dinner family style. Best dinner in
the state for 75c. Eat and drink all
you want. Time for dinner 11 a. m. to
2:30 p. m. 17-tf
Don't fail to visit the Guarantee
Clothing Shoe Company. Every Everything
thing Everything we sell is guaranteed. We're
fighting for QUALITY not prices, tf

Tennessee Legislators Follow Tactics
that Thirty Years Ago Caused
Quorum of Our Senate to
Skip from Tallahassee

(Associated Press)
Nashville, Aug. 21 More than
thirty members of the -Tennessee
house opposed to suffrage were miss missing
ing missing from their hotels early today and
were reported to have gone shortly
after midnight to Alabama in an ef effort
fort effort to break a quorum of the house
and delay final action of the woman
suffrage amendment. When the house
met at 10 o'colck the lack of a quorum
was apparent. The suffragists moved
for suspension of the roll call, but
the speaker ordered the clerk to call
the roll. !'
ESSEX MAKES A NEW
TRANSCONTINENTAL; RECORD
The Essex now holds the coveted
transcontinental record. On August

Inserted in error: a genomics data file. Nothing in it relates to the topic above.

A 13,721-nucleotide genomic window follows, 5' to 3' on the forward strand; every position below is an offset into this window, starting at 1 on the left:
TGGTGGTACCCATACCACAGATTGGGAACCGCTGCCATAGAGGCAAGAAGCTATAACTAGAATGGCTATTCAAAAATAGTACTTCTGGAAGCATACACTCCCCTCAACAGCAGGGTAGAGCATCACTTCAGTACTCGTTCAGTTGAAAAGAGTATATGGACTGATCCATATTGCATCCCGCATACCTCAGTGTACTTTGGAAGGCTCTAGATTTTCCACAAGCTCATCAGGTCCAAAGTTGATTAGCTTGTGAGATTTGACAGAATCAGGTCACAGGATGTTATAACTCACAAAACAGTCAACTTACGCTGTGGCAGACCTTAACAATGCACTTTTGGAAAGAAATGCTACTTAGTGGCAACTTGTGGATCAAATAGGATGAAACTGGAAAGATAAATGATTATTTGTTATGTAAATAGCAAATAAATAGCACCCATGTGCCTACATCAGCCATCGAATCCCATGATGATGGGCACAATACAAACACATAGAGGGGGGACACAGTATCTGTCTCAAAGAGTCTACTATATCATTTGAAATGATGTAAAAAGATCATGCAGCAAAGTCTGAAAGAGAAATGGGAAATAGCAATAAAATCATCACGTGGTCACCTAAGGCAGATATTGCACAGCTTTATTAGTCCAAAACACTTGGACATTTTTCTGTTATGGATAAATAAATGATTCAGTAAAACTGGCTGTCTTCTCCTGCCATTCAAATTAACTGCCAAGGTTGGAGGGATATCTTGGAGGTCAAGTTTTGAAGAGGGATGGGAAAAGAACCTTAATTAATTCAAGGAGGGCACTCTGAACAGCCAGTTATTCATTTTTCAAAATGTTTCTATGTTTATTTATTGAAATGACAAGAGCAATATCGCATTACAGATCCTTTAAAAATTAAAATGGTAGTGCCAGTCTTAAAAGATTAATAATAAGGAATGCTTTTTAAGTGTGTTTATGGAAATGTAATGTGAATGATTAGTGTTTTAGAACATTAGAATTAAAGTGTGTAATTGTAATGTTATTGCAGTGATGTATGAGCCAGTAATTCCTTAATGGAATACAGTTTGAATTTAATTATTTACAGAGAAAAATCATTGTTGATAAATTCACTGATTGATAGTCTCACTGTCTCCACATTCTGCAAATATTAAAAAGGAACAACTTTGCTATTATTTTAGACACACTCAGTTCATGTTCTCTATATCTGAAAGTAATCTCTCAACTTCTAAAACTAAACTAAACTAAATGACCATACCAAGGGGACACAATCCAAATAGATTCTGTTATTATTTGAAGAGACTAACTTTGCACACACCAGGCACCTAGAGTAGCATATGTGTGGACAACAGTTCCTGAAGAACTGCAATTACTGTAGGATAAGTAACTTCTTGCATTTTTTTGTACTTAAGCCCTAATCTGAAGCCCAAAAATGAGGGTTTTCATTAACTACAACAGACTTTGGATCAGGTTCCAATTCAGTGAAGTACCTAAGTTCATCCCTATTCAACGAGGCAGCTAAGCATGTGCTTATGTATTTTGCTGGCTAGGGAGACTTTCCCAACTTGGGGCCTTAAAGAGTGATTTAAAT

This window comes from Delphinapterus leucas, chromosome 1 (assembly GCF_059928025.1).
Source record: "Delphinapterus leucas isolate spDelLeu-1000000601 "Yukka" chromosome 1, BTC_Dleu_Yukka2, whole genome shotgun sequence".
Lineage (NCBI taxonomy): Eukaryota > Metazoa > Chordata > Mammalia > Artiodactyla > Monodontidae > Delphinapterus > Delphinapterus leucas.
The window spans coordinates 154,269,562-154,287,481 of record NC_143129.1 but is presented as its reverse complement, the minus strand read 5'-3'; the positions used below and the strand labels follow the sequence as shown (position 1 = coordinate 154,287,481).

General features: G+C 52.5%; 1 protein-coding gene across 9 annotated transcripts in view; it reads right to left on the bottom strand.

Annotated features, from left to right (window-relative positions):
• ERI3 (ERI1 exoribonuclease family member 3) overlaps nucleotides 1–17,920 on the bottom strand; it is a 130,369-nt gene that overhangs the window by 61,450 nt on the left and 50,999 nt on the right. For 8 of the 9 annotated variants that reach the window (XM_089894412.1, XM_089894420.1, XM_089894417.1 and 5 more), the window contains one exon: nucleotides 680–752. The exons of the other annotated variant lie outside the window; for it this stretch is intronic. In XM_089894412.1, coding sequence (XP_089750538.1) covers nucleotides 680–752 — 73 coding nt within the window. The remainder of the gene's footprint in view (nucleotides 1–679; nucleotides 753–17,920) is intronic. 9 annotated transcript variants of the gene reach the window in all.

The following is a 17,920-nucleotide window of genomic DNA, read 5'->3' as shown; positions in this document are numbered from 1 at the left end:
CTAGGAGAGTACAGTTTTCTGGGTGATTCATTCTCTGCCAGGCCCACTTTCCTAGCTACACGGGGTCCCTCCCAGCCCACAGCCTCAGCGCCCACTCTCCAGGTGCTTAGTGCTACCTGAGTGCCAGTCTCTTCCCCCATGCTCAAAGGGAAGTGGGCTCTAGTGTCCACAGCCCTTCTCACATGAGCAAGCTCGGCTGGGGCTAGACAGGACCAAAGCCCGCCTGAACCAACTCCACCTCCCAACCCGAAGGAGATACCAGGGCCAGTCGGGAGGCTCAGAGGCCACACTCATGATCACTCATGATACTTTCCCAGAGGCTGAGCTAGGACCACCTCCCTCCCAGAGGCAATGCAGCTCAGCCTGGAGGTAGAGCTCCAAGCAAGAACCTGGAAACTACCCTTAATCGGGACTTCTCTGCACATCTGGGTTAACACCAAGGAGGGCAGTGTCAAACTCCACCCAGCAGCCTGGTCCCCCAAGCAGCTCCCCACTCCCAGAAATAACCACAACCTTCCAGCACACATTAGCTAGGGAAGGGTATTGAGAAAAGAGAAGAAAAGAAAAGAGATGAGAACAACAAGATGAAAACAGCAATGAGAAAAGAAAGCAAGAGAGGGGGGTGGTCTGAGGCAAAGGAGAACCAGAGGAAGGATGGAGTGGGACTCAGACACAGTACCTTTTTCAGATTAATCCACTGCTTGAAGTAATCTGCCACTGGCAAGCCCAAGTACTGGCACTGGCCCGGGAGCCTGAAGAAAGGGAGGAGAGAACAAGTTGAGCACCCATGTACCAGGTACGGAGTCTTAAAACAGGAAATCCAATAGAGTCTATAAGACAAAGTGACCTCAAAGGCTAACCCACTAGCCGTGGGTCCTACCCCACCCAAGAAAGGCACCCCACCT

9th an Essex five-passenger touring
car reached New York from San
Francisco covering the distance of
3347 miles in just four days'," 14 hours
and 43 minutes, beating ithe best
previous record of another !car by 12
hours and 48 minutes. I
At the same time an Essex travel traveling
ing traveling from New York to San Francisco
made the transcontinental run in
four days, 19 hours and 17 minutes,
beating the best time eastward by
over 22 hours.
It is the first time that an auto
mobile has been permitted to carry
mail across the continent, and every
driver was properly sworn in and un under
der under bond to the government.;
"Got any nice GINGHAM dresses
for girls?" II say -we have. And a
nice asortment. FISHEL'S. 18-3t
HARVEY SAW HARDING
(Associated Press)
Marion, O., Aug. 21. Col. George